Op-ed: Oh the thinks they will think!

Editor's Note: Dr. Seuss wrote fun and whimsical books for children, and this essay isn't too serious either.

Two years ago, I found myself standing on stage, decorated in colorful blue feathers and singing cheerful songs on top of an enormous bird’s nest in a production of Seussical: The Musical.  I sang songs that encapsulated my character’s distaste for her appearance and her lack of self-esteem. I played the small and quirky Gertrude McFuzz , a character who spent the majority of her stage time lamenting her unattractive looks by comparing herself to Mayzie, a bird with glorious and flowing feathers.  I envied Mayzie’s beautiful feathers.  Children loved Gertrude and her spunky yet awkward outlook on life. In my title song, “The One Feathered Tail of Miss Gertrude McFuzz,” I sought guidance from the Cat in the Hat about how I could improve my appearance to attract the attention of a boy.  An elephant, actually.  I innocently gulped down an excessive number of pills from the “Pillbury bush,” and my tail instantly became long and luscious.  My self-esteem inflated, I pranced and sang about how my life had improved.  By the third night of my performance as Gertrude; however, I began to think of the lesson I was teaching children in the audience as I celebrated my luxurious tail. Beauty wins. Beauty makes Gertrude happy.  I began to think more about Dr. Seuss and the lessons he taught in his books. And I began to think perhaps Seuss was more than just colorful characters, silly names, and made-up words. 

Seuss encourages succumbing to peer pressure and manipulation. The stoutly self-reliant Sneetch in Green Eggs and Ham submits to peer pressure at the hands of Sam I Am, the character who cajoles and then bullies the Sneetch. Whether in a box or with a fox, the Sneetch bravely maintains his individualism amongst peers by refusing the green eggs and ham.  The Sneetch struggles to uphold his Emersonian ideal of remaining an individual “who in the midst of the crowd keeps with perfect sweetness the independence of solitude” (Emerson).  However, as Sam I Am continues to pressure him to eat them with a goat, on a boat, in the rain, or on a train, the Sneetch weakens.  Then the Sneetch falls.  The Sneetch’s downfall, ingesting the green eggs and ham, sends a message to children: give in.  Go with the crowd.  Try strange and oddly-colored substances.

Seuss’ Red Fish Two Fish Three Fish Blue Fish endorses the racism of the early 1950’s.  Seuss presents red, blue, and black fish and identifies them as “sad” or “glad” or “very, very bad.”  Seuss does not promote ignoring color; instead, he points the reader to the previous generation for views on race by stating, “Go ask your dad” to determine which ones are “bad.”  Seuss wrote this book in 1960, so encouraging children to look to previous generations about race does not point to a healthy view on race relations.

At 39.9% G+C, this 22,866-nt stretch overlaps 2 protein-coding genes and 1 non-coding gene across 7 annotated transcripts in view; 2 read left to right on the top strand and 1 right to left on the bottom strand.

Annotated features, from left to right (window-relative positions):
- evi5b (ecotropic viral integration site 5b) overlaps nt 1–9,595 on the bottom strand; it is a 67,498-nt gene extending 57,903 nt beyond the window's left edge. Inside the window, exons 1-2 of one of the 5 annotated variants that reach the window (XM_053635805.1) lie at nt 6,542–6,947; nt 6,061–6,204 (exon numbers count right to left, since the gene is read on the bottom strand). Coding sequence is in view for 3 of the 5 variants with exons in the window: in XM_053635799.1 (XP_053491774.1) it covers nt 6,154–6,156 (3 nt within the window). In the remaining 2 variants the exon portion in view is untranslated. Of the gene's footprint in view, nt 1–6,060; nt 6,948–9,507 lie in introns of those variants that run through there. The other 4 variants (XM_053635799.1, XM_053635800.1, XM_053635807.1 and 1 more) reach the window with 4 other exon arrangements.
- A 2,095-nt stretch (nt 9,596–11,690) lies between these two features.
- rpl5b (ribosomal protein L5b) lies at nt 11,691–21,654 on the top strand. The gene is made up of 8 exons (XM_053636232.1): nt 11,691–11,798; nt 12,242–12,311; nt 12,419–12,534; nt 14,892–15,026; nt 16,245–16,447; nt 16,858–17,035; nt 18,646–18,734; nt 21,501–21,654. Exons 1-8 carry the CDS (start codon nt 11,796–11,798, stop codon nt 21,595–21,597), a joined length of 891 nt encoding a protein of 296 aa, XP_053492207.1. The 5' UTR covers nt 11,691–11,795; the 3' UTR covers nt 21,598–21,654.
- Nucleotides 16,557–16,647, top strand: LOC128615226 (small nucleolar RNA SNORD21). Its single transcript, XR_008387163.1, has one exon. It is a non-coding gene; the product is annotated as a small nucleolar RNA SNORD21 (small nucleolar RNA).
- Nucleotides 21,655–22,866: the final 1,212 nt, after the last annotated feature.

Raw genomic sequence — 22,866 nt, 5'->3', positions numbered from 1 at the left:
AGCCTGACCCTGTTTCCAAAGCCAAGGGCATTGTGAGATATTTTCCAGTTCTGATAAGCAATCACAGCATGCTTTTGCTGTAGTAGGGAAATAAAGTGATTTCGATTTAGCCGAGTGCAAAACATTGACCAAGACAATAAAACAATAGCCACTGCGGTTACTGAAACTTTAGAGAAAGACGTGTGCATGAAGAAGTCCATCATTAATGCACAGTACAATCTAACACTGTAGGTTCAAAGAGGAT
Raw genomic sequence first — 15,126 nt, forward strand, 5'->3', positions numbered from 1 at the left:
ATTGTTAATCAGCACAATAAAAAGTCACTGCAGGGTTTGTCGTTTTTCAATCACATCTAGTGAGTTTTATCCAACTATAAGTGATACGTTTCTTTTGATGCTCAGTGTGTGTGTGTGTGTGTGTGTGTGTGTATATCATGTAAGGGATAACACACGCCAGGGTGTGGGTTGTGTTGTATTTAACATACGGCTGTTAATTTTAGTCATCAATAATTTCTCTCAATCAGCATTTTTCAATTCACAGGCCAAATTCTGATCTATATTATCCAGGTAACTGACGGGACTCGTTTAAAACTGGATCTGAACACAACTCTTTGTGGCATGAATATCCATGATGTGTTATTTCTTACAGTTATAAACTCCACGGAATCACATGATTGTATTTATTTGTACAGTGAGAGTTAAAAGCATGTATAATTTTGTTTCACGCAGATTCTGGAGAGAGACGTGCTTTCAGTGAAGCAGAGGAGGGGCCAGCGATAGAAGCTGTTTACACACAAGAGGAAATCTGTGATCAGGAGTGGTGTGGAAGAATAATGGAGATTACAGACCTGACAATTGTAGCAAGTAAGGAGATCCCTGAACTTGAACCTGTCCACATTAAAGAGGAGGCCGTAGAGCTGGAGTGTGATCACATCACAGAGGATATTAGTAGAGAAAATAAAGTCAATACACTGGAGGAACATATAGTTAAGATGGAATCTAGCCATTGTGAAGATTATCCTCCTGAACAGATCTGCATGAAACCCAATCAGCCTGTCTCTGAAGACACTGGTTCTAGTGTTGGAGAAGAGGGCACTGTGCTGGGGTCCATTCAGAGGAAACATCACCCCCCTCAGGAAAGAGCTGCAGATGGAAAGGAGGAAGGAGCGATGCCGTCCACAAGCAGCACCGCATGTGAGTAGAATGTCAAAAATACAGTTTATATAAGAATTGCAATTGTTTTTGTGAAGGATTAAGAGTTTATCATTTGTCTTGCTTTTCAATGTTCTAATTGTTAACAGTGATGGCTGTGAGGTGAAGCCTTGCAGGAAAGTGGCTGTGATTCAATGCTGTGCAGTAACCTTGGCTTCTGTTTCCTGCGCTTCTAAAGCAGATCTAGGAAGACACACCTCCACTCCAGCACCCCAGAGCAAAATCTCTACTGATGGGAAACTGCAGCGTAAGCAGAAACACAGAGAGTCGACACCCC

Seuss doesn't stop with just racism in Red Fish Two Fish Three Fish Blue Fish.  He continues by supporting fat-shaming.  And he pokes fun at birth defects.  Seuss divides the world into two shallow classes; he declares that “Some are thin” and “some are fat.”  He then engages in fat-shaming by declaring the fat ones need to accessorize by wearing a “yellow hat” but the thin ones do not need cover.  Seuss also jokingly references congenital birth defects by asking “How many fingers do I see?” and then playfully answering his own question with “One, two, three, four,/Five, six, seven,/Eight, nine, ten. He has eleven!” He further ponders these defects by asking, “Where do they come from? I can’t say.” Instead of encouraging acceptance among children, Seuss encourages division.

The Grinch, in Seuss’ How the Grinch Stole Christmas, simply blows “Who! Who!” on his trumpet as he descends from Mount Crumpet to gain forgiveness for heinous crimes.  Despite his cruelty to animals, invasion of homes, and theft of Christmas presents, he escapes accountability by simply carving the “roast beast” for the Who’s.  The Grinch commits serious crimes but suffers no serious consequences. Parents raise children to behave in responsible ways by teaching them right and wrong; parents praise good behavior and punish poor behavior.  Punishment helps children associate poor behaviors with unpleasant consequences so that, as adults, they behave well.  If parents allow poor behavior to continue with minimal punishment, they have raised their own little Grinches.  Seuss shows children that even the most grievous of actions do not require punishment if they offer a cursory apology.

So my time fawning over a luxurious tail as Gertrude McFuzz masked a darker side of Seuss. His clever rhymes convey a message to children that disrupts healthy character development. From the fall of the Sneetch to the elevation of the Grinch, Seuss authors a sinister world of racism, fat-shaming, and crime without punishment.  As Gertrude, I joined in the concluding reprise of “Oh the Thinks You Can Think” and sang the lines, “Think of something horrible and hairy! Something sinister and scary that you never dared to think of before!” I never dared to view a children’s book author as menacing and cruel, but once I discovered the meaning beneath the lyrics I sang to children, I realized the blame should not be placed on me, the interpreter. All of the blame belonged to the mastermind behind the truly wicked stories. 

Editor's Note: To reiterate, this is satirical.

--Lauren Bliss, Special to LSNews.org

Edited: BP


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